On a wall of pictures at Lucky Wishbone, there is one of Ted Stevens grinning inside the popular restaurant that once marked the far edge of Downtown.
"I don't like politics being in here," said George Brown, the restaurant's longtime owner. "Of course, Senator Stevens, he was my buddy, and he would be in here.
"I don't mind politicians being in here."
Over the years, the city has grown such that the restaurant feels more a part of downtown than its border. But time and again Alaska politicians of all leanings have done their best to stop talking politics for a moment on Election Day, at least long enough to grab lunch at Lucky Wishbone.
Brown recalls when the famous men of the day were the likes of Ted Stevens, Nick Begich, Bill Egan and Wally Hickel.
Maybe it was the lucky name that drew in some, maybe the pan-fried chicken got others, Brown suspects, but there is also a chance to talk with all types of people when in Fairview.
A block from Merrill Field, there is a steady flow of pilots, and plenty of regulars work for oil companies, the railroad and all other types of businesses.
"People of practically all walks of life come in," Brown said. "We're maybe a kind of melting pot. There's a lot to that. Obviously the politicians think maybe along that line also, so that's why they show up here."
This Tuesday, the man who replaced Brown's buddy in the Senate and one of the men who wants his job stopped by for lunch.
"Who knows what's up there," Sen. Mark Begich (D-Alaska) said of the wall of pictures. "Could be a picture of my dad up there, meeting folks here, having lunch.
"It is an interesting kind of full circle."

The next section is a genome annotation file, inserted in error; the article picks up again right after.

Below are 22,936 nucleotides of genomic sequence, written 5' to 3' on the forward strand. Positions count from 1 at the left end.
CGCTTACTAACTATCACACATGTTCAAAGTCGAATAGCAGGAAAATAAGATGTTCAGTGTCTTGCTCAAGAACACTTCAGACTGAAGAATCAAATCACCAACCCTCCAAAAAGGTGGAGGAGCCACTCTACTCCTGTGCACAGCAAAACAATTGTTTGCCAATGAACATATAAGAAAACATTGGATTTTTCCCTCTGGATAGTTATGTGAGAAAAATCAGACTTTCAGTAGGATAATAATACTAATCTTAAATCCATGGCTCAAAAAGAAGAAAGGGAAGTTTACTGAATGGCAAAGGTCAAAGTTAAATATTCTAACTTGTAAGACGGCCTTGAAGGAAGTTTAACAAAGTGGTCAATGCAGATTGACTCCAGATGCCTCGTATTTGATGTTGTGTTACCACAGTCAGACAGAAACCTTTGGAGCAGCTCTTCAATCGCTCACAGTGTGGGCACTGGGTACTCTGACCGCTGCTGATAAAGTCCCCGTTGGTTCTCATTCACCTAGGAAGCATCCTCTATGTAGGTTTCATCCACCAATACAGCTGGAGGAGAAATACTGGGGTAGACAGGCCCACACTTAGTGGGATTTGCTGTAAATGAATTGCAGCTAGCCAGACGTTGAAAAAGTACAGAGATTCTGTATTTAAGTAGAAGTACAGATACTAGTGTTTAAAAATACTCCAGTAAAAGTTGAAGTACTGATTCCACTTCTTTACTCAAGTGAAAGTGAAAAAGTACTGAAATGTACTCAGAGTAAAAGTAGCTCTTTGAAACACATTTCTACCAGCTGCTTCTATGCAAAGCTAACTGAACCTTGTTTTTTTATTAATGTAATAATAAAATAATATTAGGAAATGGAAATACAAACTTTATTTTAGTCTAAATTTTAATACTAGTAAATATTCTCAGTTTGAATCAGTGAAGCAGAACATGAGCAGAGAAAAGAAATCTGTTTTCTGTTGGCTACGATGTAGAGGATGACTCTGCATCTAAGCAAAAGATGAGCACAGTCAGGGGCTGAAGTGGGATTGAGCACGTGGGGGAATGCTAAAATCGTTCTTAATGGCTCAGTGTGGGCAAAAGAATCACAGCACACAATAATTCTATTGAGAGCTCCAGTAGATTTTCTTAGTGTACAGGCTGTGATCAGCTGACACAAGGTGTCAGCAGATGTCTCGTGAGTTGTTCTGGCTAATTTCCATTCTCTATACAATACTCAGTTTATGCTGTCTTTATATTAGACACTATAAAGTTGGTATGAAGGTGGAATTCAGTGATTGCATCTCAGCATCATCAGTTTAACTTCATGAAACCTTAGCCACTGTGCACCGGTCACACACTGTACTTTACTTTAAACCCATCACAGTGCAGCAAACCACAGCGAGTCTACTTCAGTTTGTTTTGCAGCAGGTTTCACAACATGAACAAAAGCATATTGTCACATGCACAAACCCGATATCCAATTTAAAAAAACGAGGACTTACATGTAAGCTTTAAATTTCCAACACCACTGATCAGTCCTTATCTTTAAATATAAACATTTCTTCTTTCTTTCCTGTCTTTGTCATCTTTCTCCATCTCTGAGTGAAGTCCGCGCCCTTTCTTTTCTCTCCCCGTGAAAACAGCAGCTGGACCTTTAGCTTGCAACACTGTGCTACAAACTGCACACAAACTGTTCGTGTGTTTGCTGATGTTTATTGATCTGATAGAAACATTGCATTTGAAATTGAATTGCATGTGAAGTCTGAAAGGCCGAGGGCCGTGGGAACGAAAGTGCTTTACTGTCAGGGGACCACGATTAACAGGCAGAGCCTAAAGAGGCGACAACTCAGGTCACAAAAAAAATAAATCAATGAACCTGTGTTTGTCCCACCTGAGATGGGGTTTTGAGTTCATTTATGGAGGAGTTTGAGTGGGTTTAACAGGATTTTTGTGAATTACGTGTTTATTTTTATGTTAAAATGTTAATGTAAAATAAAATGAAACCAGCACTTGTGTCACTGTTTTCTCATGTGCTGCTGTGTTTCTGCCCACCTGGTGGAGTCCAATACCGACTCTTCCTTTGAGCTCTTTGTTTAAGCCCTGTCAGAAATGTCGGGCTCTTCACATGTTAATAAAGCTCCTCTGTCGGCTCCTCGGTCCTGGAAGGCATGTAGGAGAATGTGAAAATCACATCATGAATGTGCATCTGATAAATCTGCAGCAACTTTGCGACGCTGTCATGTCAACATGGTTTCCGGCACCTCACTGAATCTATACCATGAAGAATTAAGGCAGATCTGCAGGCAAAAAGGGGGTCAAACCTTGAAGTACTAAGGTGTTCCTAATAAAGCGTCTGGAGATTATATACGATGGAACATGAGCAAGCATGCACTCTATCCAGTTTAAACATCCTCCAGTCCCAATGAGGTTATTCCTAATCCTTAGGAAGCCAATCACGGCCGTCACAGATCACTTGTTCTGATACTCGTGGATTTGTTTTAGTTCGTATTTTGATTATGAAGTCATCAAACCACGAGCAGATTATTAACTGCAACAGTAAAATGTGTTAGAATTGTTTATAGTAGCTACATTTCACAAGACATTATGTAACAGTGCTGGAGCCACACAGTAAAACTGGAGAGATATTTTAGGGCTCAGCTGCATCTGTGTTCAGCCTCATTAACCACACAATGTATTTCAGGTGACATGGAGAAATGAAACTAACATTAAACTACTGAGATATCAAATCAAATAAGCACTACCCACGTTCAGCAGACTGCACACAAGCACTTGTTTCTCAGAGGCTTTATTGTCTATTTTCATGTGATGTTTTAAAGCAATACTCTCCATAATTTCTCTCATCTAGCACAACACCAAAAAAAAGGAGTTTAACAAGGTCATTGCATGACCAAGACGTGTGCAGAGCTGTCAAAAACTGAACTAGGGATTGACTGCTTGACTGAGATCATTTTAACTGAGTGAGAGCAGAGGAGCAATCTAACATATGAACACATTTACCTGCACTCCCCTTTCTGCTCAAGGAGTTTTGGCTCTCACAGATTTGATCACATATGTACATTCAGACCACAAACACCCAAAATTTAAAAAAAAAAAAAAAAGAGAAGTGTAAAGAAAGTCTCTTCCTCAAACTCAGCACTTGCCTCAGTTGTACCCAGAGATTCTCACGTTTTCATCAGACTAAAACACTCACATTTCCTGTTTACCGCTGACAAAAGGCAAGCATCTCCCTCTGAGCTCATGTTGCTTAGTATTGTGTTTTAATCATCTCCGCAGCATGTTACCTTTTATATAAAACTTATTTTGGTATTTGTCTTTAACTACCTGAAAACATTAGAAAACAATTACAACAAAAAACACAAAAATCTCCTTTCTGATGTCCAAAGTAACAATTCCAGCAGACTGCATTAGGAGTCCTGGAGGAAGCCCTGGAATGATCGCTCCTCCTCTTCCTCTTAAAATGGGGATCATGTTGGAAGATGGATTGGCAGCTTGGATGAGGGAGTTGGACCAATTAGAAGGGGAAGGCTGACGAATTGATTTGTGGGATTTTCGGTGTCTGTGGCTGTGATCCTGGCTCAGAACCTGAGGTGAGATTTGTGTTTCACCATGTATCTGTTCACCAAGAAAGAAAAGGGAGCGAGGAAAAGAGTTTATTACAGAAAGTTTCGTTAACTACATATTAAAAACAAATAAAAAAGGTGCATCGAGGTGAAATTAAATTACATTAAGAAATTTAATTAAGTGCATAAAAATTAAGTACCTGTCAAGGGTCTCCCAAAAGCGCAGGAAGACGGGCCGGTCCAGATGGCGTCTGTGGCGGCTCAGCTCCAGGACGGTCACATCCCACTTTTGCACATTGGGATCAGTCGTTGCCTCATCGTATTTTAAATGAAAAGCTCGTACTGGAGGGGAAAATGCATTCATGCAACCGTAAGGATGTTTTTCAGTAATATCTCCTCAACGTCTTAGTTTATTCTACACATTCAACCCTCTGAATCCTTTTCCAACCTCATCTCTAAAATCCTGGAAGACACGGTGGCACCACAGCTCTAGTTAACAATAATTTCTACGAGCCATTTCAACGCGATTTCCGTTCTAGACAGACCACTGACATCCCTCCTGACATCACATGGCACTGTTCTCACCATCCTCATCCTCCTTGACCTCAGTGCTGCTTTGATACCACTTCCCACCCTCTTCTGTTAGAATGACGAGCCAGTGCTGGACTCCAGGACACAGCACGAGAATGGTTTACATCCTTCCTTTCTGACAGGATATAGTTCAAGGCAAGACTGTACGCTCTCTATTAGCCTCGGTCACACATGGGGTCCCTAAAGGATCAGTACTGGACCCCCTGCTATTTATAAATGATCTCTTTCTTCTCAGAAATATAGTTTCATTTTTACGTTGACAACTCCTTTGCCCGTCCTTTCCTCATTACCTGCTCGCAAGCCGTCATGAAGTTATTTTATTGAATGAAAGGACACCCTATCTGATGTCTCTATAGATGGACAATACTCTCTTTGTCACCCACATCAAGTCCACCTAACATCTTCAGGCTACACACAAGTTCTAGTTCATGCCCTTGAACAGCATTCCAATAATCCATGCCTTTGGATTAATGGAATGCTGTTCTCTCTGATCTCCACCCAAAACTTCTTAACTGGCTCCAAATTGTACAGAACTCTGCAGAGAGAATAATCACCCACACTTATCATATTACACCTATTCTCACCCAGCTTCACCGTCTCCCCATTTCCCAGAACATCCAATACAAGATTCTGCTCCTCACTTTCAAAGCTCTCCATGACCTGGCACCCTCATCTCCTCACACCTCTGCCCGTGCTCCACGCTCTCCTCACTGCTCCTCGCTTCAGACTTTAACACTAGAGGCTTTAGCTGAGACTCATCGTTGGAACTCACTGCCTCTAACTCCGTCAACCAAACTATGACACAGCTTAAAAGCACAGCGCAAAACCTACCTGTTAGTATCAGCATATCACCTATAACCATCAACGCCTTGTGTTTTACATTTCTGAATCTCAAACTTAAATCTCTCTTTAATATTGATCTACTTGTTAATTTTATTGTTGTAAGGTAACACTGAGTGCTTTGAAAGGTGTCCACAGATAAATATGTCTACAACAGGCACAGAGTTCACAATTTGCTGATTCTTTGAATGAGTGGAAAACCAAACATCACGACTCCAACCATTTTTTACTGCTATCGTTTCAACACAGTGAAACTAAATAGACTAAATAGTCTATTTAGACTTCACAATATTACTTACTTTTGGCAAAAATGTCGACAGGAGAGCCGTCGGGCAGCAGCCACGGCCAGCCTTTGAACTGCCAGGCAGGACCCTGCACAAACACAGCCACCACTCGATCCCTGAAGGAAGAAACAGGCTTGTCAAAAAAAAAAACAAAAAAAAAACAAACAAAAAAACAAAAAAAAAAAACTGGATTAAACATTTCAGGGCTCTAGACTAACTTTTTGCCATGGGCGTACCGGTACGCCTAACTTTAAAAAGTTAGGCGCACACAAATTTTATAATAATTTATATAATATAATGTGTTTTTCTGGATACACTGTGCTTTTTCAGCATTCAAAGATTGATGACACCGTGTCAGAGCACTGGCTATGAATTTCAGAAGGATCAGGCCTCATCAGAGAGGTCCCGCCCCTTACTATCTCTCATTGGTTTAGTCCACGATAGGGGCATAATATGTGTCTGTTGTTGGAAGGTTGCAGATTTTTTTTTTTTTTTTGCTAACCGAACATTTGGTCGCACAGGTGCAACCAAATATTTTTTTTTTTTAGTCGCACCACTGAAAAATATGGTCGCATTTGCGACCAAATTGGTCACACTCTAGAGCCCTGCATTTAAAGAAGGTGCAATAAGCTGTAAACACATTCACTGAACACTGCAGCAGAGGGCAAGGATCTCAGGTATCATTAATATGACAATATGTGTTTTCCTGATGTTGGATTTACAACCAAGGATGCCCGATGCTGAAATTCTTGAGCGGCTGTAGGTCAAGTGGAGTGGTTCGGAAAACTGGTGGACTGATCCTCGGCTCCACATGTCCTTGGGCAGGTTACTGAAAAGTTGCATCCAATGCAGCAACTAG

Begich was flanked by a dozen or so supporters, some of whom were candidates in their own right.
Lt. Gov. Mead Treadwell, vying for the GOP Senate nomination, stopped by a little after Begich with a staffer and one of his sons.
"It's bad luck if you don't have lunch at the Lucky Wishbone," Treadwell told Brown. "So here I am."
While Begich and Treadwell each have stories of how long their families have enjoyed the restaurant, on Election Day, it is a place for a "great political tradition," Treadwell said.
And it was also a good enough place for a political exchange between the two.
Treadwell had a campaign poster that jabbed Begich on healthcare and called for Alaskans to "dump" the senator.
"Hand-printed," Treadwell told Begich. "You can have that for a keepsake during the election."
Begich laughed as he took the "keepsake," and he got Treadwell to autograph the poster.
"That's how politics works in Alaska," Begich said.
While it may be tempting for Brown to jump in and voice his opinion on the men there, he said it does not matter much if Begich, Treadwell, Joe Miller or Dan Sullivan end up in Washington.
"Whoever does win, it doesn't make a difference," Brown said. "The country can withstand them."